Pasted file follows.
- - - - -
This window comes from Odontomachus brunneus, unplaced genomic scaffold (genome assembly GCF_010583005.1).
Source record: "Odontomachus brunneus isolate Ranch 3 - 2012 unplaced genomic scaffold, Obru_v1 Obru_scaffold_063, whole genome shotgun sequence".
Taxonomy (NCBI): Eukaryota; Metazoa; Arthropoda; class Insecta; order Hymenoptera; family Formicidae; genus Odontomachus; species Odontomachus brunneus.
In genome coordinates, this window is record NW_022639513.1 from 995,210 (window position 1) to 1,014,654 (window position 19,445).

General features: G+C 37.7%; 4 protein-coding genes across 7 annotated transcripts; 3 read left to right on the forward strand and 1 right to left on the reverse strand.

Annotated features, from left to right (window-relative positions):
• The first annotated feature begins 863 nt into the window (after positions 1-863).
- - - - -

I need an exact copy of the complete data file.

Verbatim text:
This window comes from Odontomachus brunneus, unplaced genomic scaffold (genome assembly GCF_010583005.1).
Source record: "Odontomachus brunneus isolate Ranch 3 - 2012 unplaced genomic scaffold, Obru_v1 Obru_scaffold_063, whole genome shotgun sequence".
Taxonomy (NCBI): Eukaryota; Metazoa; Arthropoda; class Insecta; order Hymenoptera; family Formicidae; genus Odontomachus; species Odontomachus brunneus.
In genome coordinates, this window is record NW_022639513.1 from 995,210 (window position 1) to 1,014,654 (window position 19,445).

General features: G+C 37.7%; 4 protein-coding genes across 7 annotated transcripts; 3 read left to right on the forward strand and 1 right to left on the reverse strand.

Annotated features, from left to right (window-relative positions):
• The first annotated feature begins 863 nt into the window (after positions 1-863).